Orange Pi Zero is cheap (7$ + shipping), can be hacked to run on passive PoE, supports TCP/UDP over on-board ethernet and wireless and has a few I/Os.
It's not exactly a microcontroller in my book, it's more like a small headless linux computer, but then you mention raspberrypi zero as a reference which is in the same class.
When using it, be sure to use ...
The simplest solution is to add an external ethernet interface driven over SPI, as used in this example.
It's also possible to bit-bang the ethernet interface directly, as decsribed in this article, Ethernet Controller Discovered in the ESP8266. Performance might not be as good as with a dedicated interface though.
Neither of these include Power over ...
You do not need PoE for your setup. Just use two wires from Ethernet cable to power your controllers.
Ethernet cables have four unused wires: 4 (blue), 5 (white with blue), 7 (white with brown) and 8 (brown). For personal use, I believe, you can use these wires for powering up your micro controllers. Of course, you should take precautionary measures in case ...
The ESP8266 was not designed with an Ethernet MAC, but this should not stop you. However, as Sean has said, it imposes a set of pretty severe restrictions on you.
You say that you wish to stay with the ESP8266 platform, but if your project cannot deal with the measly data rates provided by using an ENC28J60-style chip, or bit-banging Ethernet, then there ...
Arduino do a board with built in PoE, but at double the price of a Pi last time I looked, I would not consider it cheap. And sounds physically bigger than you are looking for.
The is also the Arduino Yun with poe, but that costs even more
If a pi Zero W will do what you want you can get PoE adapters for of the order of £8 each singularly, possibly cheaper ...
Well, I am a big fan of the Omega 2, which is not much bigger than a full size SIM card or SD card. It runs Linux, so there is your TCP/IP stack.
It has a good spec and will set you back a whopping $13.
580MHz MIPS CPU
2.4GHz b/g/n WiFi
3.3V Operating Voltage
Support for UART, I2C, SPI
Just by ...
The program MJPG_streamer has an UDP option. This program is commonly used with DIY security cameras running embedded Linux. This program does not allow motion detection however. You must sync the stream to a monitoring program such as Zoneminder. The motion detection program Motion also allows UDP, but mentions this: The TCP transport is highly preferred ...
If you are sure about using ARM then you could have a look at Keil's Ethernet Drivers for ARM. It is quite promising.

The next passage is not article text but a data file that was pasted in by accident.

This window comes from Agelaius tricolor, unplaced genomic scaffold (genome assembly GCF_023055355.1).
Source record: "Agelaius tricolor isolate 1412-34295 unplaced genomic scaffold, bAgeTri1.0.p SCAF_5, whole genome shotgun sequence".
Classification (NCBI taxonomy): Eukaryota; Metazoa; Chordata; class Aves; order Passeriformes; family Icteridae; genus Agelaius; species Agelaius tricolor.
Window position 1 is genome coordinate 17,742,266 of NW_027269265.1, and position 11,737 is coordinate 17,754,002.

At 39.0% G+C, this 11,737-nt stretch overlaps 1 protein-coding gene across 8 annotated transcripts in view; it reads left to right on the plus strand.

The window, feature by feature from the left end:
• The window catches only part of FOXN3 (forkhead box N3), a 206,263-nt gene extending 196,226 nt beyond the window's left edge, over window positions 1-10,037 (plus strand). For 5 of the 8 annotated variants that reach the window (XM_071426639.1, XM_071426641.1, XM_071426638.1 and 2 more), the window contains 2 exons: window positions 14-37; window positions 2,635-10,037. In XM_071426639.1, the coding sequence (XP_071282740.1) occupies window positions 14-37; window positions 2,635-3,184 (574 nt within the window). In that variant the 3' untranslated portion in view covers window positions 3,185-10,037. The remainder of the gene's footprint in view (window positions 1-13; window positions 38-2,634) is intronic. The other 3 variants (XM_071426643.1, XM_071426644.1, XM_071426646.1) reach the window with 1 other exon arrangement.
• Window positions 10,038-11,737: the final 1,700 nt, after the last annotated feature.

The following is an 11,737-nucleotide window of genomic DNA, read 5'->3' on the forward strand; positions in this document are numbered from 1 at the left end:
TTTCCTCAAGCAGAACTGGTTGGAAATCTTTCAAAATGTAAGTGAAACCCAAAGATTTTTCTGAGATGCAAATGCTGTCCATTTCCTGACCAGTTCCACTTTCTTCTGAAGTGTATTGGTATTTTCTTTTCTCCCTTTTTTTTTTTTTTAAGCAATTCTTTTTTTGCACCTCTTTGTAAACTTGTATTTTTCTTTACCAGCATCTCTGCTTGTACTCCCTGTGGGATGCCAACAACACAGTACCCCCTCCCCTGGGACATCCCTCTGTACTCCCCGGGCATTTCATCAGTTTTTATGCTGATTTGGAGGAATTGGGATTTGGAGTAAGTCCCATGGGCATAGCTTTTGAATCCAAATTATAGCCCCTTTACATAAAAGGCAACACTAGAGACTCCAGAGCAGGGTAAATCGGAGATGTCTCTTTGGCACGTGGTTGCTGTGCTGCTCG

RL-TCPnet includes several Ethernet Network drivers. These are
located in the \Keil\ARM\RL\TCPnet\Drivers directory:
LAN91C111.C - for the SMSC LAN91C111 Ethernet Controller used on the Phytec phyCore LPC229x evaluation board.
It's a bit hard to tell what you're looking for when you ask for bare metal, particularly when you don't specify the architecture...
For an embedded application, using a lightweight OS (depending what you regard as an OS), look at the mbed source for a device similar to the one you're interested in (assuming an ARM Cortex-M microcontroller).
The latest ...
I was using Itead Iboard arduino based ethernet board, powered by passive PoE adapter. I bought them for 14$ each, poe adapters can be purchased for less than $1 on ebay. Since it is MCU based, it boots instantly, doesn't require SD card, totally safe and cannot be hacked. I use it for home weather monitoring system using both TCP and UDP protocols with ...
I list microcontrollers up to 30 EUR here. I'll keep looking and update this if I find something interesting. A really good solution would be something below 10 EUR, but I haven't found anything like that.
The Lantronix XPort is 30 EUR + shipping, in theory that would work too, but the prices are interesting, they are between 20 and 200 EUR, so hard to tell ...
As @MaxDZ8 says, your question is very broad, but I'd like to encourage you, and this is something I'm also interested in.
You should start small, perhaps with a simple system.
You've mentioned an IP-camera, and the Pi 3 can certainly do that, for example:
Build a Raspberry Pi Webcam Server in Minutes
(see Setting up outside External Access)
Regarding your ...
The given settings in /etc/config/network are correct. However, to apply the settings, it isn't sufficient to restart the network via /etc/init.d/network restart but also applying the DNS servers via /etc/init.d/dnsmasq restart which had not been done. After that, the Onion Omega2 is able to connect to the internet via its ethernet connection.